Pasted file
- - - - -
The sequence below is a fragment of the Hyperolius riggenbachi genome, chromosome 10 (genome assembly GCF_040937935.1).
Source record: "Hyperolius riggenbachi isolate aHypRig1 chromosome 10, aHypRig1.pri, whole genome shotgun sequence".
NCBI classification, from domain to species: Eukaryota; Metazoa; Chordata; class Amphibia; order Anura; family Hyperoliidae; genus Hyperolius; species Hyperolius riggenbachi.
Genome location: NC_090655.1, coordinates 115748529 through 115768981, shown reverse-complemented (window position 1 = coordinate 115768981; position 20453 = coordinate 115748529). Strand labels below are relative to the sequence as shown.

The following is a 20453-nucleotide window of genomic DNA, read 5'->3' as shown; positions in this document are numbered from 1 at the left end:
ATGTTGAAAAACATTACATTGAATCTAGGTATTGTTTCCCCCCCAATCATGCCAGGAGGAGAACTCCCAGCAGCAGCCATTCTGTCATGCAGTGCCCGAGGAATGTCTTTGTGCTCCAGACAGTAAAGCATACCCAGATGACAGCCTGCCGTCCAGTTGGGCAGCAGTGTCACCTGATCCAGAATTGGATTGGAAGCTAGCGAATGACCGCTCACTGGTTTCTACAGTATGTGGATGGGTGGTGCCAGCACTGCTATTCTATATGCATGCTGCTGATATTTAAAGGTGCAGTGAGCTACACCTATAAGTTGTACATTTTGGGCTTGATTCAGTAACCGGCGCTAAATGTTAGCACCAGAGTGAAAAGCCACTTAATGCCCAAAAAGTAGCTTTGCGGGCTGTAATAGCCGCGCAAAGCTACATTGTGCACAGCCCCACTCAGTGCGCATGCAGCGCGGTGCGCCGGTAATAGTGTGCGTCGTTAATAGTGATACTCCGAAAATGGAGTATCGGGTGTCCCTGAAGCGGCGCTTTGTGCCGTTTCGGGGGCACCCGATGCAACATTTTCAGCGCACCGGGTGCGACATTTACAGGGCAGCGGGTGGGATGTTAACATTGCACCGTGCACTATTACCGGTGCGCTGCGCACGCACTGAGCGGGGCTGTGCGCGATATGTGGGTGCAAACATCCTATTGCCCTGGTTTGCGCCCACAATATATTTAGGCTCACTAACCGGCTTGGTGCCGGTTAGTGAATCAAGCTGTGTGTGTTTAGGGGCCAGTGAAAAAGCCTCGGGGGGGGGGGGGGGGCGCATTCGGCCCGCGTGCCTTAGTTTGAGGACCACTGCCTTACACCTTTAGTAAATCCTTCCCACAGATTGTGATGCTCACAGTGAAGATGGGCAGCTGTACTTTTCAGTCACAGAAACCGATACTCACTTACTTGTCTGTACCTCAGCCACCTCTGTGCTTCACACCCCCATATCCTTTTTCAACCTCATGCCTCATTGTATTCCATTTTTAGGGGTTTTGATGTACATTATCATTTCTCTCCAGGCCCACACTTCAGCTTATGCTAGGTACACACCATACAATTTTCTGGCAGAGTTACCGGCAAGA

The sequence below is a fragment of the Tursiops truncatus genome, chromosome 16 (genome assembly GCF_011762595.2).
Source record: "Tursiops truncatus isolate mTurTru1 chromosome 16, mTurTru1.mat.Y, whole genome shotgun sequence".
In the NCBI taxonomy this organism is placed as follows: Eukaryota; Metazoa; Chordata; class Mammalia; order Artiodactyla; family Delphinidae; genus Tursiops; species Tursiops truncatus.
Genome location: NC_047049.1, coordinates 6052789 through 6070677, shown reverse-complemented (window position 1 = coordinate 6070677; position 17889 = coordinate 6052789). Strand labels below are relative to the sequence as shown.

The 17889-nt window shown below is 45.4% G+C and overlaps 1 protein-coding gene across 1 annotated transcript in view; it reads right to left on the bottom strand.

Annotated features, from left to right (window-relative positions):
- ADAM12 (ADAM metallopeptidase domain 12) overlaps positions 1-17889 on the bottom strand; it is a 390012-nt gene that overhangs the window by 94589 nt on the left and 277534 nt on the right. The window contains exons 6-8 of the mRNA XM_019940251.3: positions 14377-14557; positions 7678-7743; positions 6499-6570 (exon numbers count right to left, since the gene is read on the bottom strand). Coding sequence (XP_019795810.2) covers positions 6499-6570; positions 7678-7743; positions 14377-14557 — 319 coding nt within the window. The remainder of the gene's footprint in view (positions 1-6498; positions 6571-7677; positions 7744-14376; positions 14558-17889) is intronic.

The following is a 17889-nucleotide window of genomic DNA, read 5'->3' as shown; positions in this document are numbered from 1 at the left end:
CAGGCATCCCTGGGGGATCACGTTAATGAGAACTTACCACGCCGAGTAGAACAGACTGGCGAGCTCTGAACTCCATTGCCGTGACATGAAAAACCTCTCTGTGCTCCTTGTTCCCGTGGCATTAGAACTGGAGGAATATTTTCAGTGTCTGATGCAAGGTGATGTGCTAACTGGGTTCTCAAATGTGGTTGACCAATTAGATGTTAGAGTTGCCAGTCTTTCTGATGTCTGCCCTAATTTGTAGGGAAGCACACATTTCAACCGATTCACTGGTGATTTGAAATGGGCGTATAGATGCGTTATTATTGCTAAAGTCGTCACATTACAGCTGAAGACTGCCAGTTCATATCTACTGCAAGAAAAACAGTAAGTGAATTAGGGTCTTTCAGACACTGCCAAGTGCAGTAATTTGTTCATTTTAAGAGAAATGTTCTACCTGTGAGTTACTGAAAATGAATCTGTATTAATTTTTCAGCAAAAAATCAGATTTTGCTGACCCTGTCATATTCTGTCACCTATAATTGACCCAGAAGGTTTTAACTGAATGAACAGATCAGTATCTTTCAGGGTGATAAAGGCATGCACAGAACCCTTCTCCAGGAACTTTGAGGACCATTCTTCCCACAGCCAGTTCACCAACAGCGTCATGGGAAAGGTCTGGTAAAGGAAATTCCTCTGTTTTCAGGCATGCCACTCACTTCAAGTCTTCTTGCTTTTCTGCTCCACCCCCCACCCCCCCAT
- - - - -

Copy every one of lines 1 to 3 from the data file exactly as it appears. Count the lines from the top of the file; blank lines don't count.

The sequence below is a fragment of the Hyperolius riggenbachi genome, chromosome 10 (genome assembly GCF_040937935.1).
Source record: "Hyperolius riggenbachi isolate aHypRig1 chromosome 10, aHypRig1.pri, whole genome shotgun sequence".
NCBI classification, from domain to species: Eukaryota; Metazoa; Chordata; class Amphibia; order Anura; family Hyperoliidae; genus Hyperolius; species Hyperolius riggenbachi.